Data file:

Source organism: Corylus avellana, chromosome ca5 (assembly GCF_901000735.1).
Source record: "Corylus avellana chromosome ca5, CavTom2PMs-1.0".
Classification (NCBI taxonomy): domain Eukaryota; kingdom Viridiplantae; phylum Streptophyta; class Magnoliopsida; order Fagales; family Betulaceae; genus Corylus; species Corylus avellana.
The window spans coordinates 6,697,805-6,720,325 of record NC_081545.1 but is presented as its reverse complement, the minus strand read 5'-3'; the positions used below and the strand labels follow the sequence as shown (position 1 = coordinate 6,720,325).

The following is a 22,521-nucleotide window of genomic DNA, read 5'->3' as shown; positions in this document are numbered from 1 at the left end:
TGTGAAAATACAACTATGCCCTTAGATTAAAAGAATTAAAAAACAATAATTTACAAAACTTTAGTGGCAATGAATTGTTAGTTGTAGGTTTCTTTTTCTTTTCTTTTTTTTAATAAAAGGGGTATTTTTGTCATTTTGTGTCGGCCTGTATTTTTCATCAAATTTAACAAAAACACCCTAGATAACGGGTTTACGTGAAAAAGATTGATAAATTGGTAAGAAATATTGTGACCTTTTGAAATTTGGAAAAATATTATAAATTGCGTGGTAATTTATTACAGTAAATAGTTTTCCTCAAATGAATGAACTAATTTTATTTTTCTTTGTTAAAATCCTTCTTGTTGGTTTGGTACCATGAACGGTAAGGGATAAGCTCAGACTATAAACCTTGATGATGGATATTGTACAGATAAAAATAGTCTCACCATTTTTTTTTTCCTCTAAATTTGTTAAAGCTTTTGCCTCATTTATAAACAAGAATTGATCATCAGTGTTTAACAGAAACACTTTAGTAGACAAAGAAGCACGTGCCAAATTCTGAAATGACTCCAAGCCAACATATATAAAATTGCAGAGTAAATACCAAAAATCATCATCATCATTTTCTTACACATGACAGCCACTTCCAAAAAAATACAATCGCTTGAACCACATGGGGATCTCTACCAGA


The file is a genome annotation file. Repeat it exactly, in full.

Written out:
Source organism: Corylus avellana, chromosome ca5 (assembly GCF_901000735.1).
Source record: "Corylus avellana chromosome ca5, CavTom2PMs-1.0".
Classification (NCBI taxonomy): domain Eukaryota; kingdom Viridiplantae; phylum Streptophyta; class Magnoliopsida; order Fagales; family Betulaceae; genus Corylus; species Corylus avellana.
The window spans coordinates 6,697,805-6,720,325 of record NC_081545.1 but is presented as its reverse complement, the minus strand read 5'-3'; the positions used below and the strand labels follow the sequence as shown (position 1 = coordinate 6,720,325).

The following is a 22,521-nucleotide window of genomic DNA, read 5'->3' as shown; positions in this document are numbered from 1 at the left end:
TGTGAAAATACAACTATGCCCTTAGATTAAAAGAATTAAAAAACAATAATTTACAAAACTTTAGTGGCAATGAATTGTTAGTTGTAGGTTTCTTTTTCTTTTCTTTTTTTTAATAAAAGGGGTATTTTTGTCATTTTGTGTCGGCCTGTATTTTTCATCAAATTTAACAAAAACACCCTAGATAACGGGTTTACGTGAAAAAGATTGATAAATTGGTAAGAAATATTGTGACCTTTTGAAATTTGGAAAAATATTATAAATTGCGTGGTAATTTATTACAGTAAATAGTTTTCCTCAAATGAATGAACTAATTTTATTTTTCTTTGTTAAAATCCTTCTTGTTGGTTTGGTACCATGAACGGTAAGGGATAAGCTCAGACTATAAACCTTGATGATGGATATTGTACAGATAAAAATAGTCTCACCATTTTTTTTTTCCTCTAAATTTGTTAAAGCTTTTGCCTCATTTATAAACAAGAATTGATCATCAGTGTTTAACAGAAACACTTTAGTAGACAAAGAAGCACGTGCCAAATTCTGAAATGACTCCAAGCCAACATATATAAAATTGCAGAGTAAATACCAAAAATCATCATCATCATTTTCTTACACATGACAGCCACTTCCAAAAAAATACAATCGCTTGAACCACATGGGGATCTCTACCAGA